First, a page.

3.1 – Sourcing Information

After watching a rerun of Star Trek: Voyager, I came across a particularly interesting moral dilemma. In the episode, medical procedures that had been discovered by unethical experimentation on sentient creatures were used to save a crewmember after an alien parasite had attached itself to the crewmember. This presented an ethical problem for the crew, as the medical technique used to save the individual was developed by a doctor who, in the course of his experimentation, killed thousands of people. His methods included infecting people with a virus and observing them die, opening patients abdominal cavities and expose their organs to radiation, and many other attrocities. His results, however, led to success. He learned enough to create vaccines to the viruses he infected his patients with, to significantly advance the medical profession, and ultimately, to save the life of the crewmember of the Star Fleet vessel. 

This presents an interesting delima. Does the source of information matter? Is there a morality component to the use of information? Can information be used without the ethics of its discovery affecting the morality of its use, or is the source of infomation relevant to its use? 


1.4 – Presentism vs Eternalism

I think I must side on the idea of presentism. I am also unsure why this topic is important. Perhaps I need a little prodding, but I do not see a need to really differentiate between the two. Why is it important that one be true and the other not? 

– Jonah

2.4 – Personal Identity

My intentions are to find a deeper, more clarified question which, when answered, will answer the question first posed.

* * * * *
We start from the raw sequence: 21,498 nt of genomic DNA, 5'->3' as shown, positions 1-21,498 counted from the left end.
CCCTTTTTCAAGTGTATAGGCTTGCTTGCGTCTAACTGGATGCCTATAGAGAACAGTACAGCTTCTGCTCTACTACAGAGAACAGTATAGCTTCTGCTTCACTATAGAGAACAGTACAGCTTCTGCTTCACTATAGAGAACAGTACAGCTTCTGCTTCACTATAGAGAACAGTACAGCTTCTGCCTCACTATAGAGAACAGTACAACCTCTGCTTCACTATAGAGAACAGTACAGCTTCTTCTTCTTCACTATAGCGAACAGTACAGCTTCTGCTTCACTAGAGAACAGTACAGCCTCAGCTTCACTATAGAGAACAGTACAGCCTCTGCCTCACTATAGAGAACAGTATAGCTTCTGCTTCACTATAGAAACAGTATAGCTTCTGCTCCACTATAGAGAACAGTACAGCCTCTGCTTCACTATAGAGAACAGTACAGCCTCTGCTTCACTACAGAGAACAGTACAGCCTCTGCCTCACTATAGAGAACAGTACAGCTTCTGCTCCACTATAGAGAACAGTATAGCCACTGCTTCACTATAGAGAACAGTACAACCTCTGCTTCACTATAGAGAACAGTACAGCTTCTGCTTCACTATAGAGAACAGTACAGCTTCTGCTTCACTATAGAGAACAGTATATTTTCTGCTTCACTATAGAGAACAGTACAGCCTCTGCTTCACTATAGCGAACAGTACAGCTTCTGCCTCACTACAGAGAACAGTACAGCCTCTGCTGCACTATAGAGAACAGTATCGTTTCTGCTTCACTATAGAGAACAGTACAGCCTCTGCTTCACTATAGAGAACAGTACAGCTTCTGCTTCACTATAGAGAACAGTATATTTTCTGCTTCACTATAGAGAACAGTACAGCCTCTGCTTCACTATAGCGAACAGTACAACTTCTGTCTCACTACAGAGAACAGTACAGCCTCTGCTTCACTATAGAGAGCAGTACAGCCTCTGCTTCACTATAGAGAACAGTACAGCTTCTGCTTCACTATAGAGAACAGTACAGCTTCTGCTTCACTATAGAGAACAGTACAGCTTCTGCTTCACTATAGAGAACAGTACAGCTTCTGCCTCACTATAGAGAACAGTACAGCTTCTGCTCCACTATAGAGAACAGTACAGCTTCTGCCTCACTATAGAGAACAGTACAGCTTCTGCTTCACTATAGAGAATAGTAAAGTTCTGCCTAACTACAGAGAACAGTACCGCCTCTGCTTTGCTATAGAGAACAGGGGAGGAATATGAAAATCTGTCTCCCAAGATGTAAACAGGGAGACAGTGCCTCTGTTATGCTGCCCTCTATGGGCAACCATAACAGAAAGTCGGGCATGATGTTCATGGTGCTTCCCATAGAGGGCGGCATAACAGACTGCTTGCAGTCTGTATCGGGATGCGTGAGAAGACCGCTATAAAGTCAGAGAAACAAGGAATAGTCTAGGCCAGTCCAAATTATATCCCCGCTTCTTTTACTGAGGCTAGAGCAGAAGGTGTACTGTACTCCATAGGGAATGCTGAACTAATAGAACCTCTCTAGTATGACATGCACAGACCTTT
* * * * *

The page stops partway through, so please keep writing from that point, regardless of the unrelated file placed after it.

I think you misunderstood my idea of someone only knowing you by nasty thoughts. I did not mean this this idea of you was invalid. My assumption is that no one is really worthy of being know by only nasty thoughts, which means anyone who only knows you by those things would have an incomplete picture of who you are. 

You bring up the idea of losing everyone you have ever known, and thus losing all sense of who you are, but this cannot be the case. Imagine I were to write something on a piece of paper, then light it on fire. The paper burns, and the record of the thing was destroyed, but that doesn’t mean the writing was never created, nor does if change what was written in the first place. 

On to your frog. It is not the idea that at any point in time you are only a srep from your previous position that comprises locale, but the idea that you are trackable. I do not mean that you need to be a continuous function across your lifespan, but instead, a piecewise function will do. You and the frog teleporing does not mean that you become the frog, it only means you were in one location a moment before, and we’re tracked to a new location very far away rather quickly. And I don’t believe this makes you a 4D snake, can you explain why there is a connection in your mind? 
I believe your active subjective experience is the same idea as my locale. The idea is that you remain the same because you keep the same consciousness from moment. The difference between our ideas is that your view takes the person’s experience as the key, where as I take the outside observer to be the one creating the definition. There is a slight problem then, with how we are trying to define things. You take the ideas of internal experience as acceptable terms for definition, but I do not. These are not directly observiable to an outide party, and therefore cannot define a person. If they could do so, we might as well say “I am me, because … well … I just am.”

Could you elaborate on two things: personality, and themness. 

And yes, I do have my doubts. 

– Jonah

2.2 – Personal Identity

We are looking at the idea that ‘you’ remain ‘you’ throughout your life, that you do not become a different person in your old age than you were in your youth.

We have several ideas of what it means to be ourselves, and most can be reduced to a few basic factors that define who we are, as distinct from every other person:

  • Body.